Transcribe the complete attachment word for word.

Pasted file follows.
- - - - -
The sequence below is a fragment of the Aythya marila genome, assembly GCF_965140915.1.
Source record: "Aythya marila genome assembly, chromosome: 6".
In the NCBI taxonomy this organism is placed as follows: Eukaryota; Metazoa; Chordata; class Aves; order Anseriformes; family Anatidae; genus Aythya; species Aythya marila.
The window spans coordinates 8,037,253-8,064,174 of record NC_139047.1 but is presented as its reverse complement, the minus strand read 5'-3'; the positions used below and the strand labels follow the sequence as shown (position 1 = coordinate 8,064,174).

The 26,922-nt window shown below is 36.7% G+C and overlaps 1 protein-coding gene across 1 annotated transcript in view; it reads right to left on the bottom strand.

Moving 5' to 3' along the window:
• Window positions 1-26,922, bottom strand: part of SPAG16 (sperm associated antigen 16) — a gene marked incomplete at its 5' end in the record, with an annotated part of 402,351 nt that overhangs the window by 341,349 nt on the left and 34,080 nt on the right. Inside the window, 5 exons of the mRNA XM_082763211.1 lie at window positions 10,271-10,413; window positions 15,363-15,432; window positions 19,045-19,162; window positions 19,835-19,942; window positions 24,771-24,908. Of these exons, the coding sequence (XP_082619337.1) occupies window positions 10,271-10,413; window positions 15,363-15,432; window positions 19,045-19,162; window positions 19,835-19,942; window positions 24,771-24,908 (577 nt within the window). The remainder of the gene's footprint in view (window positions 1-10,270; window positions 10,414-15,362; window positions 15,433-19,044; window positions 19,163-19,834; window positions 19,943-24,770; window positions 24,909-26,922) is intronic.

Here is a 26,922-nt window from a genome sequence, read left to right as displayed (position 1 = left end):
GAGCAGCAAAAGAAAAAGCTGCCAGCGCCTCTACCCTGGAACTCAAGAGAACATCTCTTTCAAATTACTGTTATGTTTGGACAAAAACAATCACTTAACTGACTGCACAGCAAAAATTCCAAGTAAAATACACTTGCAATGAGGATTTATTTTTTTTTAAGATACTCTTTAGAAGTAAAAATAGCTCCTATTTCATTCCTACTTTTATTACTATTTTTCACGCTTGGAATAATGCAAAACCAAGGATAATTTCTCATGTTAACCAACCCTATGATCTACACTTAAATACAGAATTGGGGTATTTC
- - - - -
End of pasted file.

The sequence below is a fragment of the Aythya marila genome, assembly GCF_965140915.1.
Source record: "Aythya marila genome assembly, chromosome: 6".
In the NCBI taxonomy this organism is placed as follows: Eukaryota; Metazoa; Chordata; class Aves; order Anseriformes; family Anatidae; genus Aythya; species Aythya marila.
The window spans coordinates 8,037,253-8,064,174 of record NC_139047.1 but is presented as its reverse complement, the minus strand read 5'-3'; the positions used below and the strand labels follow the sequence as shown (position 1 = coordinate 8,064,174).

The 26,922-nt window shown below is 36.7% G+C and overlaps 1 protein-coding gene across 1 annotated transcript in view; it reads right to left on the bottom strand.

Moving 5' to 3' along the window:
• Window positions 1-26,922, bottom strand: part of SPAG16 (sperm associated antigen 16) — a gene marked incomplete at its 5' end in the record, with an annotated part of 402,351 nt that overhangs the window by 341,349 nt on the left and 34,080 nt on the right. Inside the window, 5 exons of the mRNA XM_082763211.1 lie at window positions 10,271-10,413; window positions 15,363-15,432; window positions 19,045-19,162; window positions 19,835-19,942; window positions 24,771-24,908. Of these exons, the coding sequence (XP_082619337.1) occupies window positions 10,271-10,413; window positions 15,363-15,432; window positions 19,045-19,162; window positions 19,835-19,942; window positions 24,771-24,908 (577 nt within the window). The remainder of the gene's footprint in view (window positions 1-10,270; window positions 10,414-15,362; window positions 15,433-19,044; window positions 19,163-19,834; window positions 19,943-24,770; window positions 24,909-26,922) is intronic.

Here is a 26,922-nt window from a genome sequence, read left to right as displayed (position 1 = left end):
GAGCAGCAAAAGAAAAAGCTGCCAGCGCCTCTACCCTGGAACTCAAGAGAACATCTCTTTCAAATTACTGTTATGTTTGGACAAAAACAATCACTTAACTGACTGCACAGCAAAAATTCCAAGTAAAATACACTTGCAATGAGGATTTATTTTTTTTTAAGATACTCTTTAGAAGTAAAAATAGCTCCTATTTCATTCCTACTTTTATTACTATTTTTCACGCTTGGAATAATGCAAAACCAAGGATAATTTCTCATGTTAACCAACCCTATGATCTACACTTAAATACAGAATTGGGGTATTTC